The Seattle Mariners are starring in the most insane, high-octane sports movie ever made
Stop me if you've heard this before: A team loses its best players and is expected to struggle -- but thanks to a unique combination of talent, excitement and friendship, they don't. They win ... and win ... and win, often in bizarre and ever-more-amazing ways.
That's your standard sports movie tale, right? Well, as "Major League" turns 30 years old this year, the Seattle Mariners are doing the very thing the film was built upon: Win when everyone thought it was impossible.
This offseason, the trade-loving Jerry Dipoto didn't think the Mariners roster as currently constructed was ready to compete in a division fronted by the powerhouse Astros, Mike Trout-led Angels and the how-did-they-do-it 98-win Athletics. Stars Nelson Cruz, Edwin Diaz, Robinson Cano and James Paxton were just some of the players who were either let go in free agency or traded away. Seattle, which hasn't been to the postseason since 2001, were set to have to wait for a few more years.
Like every good sports movie, the Mariners have managed to defy the odds. Entering this weekend's action, the Mariners are a league-best 13-2 and have won six games in a row. They have outscored opponents by 42 runs, also the best mark in the league. And, just like a movie, they're doing it in the most high-flying, crazy and unexpected ways possible.
The team leads the league in home runs, having smashed an absurd 36 dingers already. Nearly every member of the lineup has gotten into the Northwest smash and bash show, with Jay Bruce leading the way with seven long balls (hilariously enough, he has 10 hits total this season). The super speedy Mallex Smith, who hit only two all last year, has gotten on the board. And Edwin Encarnacion has the entire team doing his patented parrot move when he bashes long balls this year. Aren't team camaraderie and bizarre celebrations a central tenant of a good sports movie? (See: "Remember the Titans.")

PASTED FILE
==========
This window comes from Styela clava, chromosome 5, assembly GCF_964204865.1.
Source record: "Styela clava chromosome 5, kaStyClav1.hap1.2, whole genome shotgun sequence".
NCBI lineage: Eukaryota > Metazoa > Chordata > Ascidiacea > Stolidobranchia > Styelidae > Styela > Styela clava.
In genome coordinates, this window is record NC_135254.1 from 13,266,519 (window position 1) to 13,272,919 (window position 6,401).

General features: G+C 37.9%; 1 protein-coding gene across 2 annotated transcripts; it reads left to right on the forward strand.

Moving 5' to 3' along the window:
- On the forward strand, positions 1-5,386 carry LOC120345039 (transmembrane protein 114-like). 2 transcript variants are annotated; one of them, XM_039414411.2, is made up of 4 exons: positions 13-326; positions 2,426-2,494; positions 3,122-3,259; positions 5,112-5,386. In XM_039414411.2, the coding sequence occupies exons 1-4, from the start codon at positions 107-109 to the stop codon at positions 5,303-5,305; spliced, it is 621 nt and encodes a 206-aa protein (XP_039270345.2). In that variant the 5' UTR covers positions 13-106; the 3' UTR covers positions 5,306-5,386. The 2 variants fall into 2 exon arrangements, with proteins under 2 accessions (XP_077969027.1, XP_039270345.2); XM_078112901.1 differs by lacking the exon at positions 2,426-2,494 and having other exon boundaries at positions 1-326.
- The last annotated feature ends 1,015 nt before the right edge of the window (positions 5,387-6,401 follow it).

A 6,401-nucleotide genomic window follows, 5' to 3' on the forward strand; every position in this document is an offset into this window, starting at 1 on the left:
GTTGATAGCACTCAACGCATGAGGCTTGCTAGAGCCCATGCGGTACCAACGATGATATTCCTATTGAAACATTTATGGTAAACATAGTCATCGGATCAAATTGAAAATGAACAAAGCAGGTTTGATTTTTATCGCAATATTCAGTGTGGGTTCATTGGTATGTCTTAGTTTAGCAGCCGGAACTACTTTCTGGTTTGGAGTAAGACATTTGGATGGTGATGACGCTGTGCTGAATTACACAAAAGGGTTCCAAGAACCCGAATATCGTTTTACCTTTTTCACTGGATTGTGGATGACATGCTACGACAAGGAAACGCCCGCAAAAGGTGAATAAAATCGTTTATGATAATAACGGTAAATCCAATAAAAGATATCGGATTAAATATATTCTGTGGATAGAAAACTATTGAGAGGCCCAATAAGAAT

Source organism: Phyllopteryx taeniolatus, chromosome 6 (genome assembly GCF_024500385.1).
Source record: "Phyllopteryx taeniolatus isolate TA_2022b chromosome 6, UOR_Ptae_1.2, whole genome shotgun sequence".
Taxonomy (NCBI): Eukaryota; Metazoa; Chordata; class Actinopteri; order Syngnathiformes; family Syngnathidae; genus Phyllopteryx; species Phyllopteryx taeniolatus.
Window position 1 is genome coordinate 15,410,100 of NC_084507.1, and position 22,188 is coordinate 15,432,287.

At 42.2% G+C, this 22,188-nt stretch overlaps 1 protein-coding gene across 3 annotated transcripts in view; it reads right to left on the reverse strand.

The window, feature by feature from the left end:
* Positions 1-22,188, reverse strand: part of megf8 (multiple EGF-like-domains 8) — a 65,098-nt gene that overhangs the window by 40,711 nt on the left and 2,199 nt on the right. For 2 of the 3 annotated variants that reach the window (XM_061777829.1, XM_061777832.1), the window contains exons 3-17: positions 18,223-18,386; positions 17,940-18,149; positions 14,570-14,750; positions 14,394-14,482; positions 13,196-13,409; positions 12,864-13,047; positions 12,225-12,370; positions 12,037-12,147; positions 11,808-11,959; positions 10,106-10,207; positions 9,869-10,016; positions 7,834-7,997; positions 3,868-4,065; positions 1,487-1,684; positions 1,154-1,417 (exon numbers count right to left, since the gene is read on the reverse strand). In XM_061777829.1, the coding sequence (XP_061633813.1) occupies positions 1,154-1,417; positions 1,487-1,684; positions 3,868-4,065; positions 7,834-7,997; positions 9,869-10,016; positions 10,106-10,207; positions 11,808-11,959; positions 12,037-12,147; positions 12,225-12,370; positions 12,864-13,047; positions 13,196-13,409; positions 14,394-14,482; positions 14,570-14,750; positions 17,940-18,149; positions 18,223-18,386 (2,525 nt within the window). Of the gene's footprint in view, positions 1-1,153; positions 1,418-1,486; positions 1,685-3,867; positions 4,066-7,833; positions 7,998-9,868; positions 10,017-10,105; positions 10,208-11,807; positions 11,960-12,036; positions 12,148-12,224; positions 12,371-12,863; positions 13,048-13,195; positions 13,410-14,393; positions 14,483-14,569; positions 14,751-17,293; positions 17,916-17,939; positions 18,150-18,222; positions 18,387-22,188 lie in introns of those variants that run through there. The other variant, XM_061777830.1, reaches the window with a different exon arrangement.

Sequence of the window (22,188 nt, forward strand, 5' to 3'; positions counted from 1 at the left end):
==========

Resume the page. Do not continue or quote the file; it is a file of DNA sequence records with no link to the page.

On Thursday, the Mariners won in the 10th inning thanks to Dan Vogelbach's sixth homer of the year. It was an absolute laser beam from a hitter who, thanks to his husky frame and ability to bash baseballs roughly a country mile, has quickly become a fan favorite.
How did the Mariners get to the 10th inning, though? That was thanks to a last-minute, heart attack-inducing comeback. With two outs in the ninth inning, outfielder Mitch Haniger hit a two-run triple to tie the game and send it to extras.
That's right: This team isn't just about picturesque home runs floating into the ether. They are tearing it up on the basepaths, too. The team leads the Majors in stolen bases -- something you wouldn't expect from a club that also leads the league in dingers. And yet, here they are, getting on base and making things happen once they're there. Smith has stolen five bases and Dee Gordon has swiped six. Naturally, that ranks them first and second in the Majors.
And, of course, what could be more baseball movie than the humble blooper? Somehow, the Mariners have pulled off that best-in-baseball record while also leading the league in errors with 21 -- seven more than the second-place teams. Yet, the team keeps winning, even when rookie Dylan Moore committed three in the ninth inning to almost gift a game to the Red Sox.
That's the kind of thing that could kill a team, much less a young player early in his big league career. And yet, so far at least, the Mariners have played the part of the underdog team done good. They're doing something bizarre, outlandish and insane almost every night, a blink-and-you-might-miss-it cultural moment.
They may not be able to keep it up all season. In fact, they probably won't -- no team plays .800 baseball, after all. But right now, this is a team starring in their very own movie -- and just because it may not have a happy ending doesn't mean there won't be plenty of heart-stopping drama for you to enjoy.
Michael Clair writes about baseball for Cut4. He believes stirrup socks are an integral part of every formal outfit and Adam Dunn's pitching performance was baseball's greatest moment.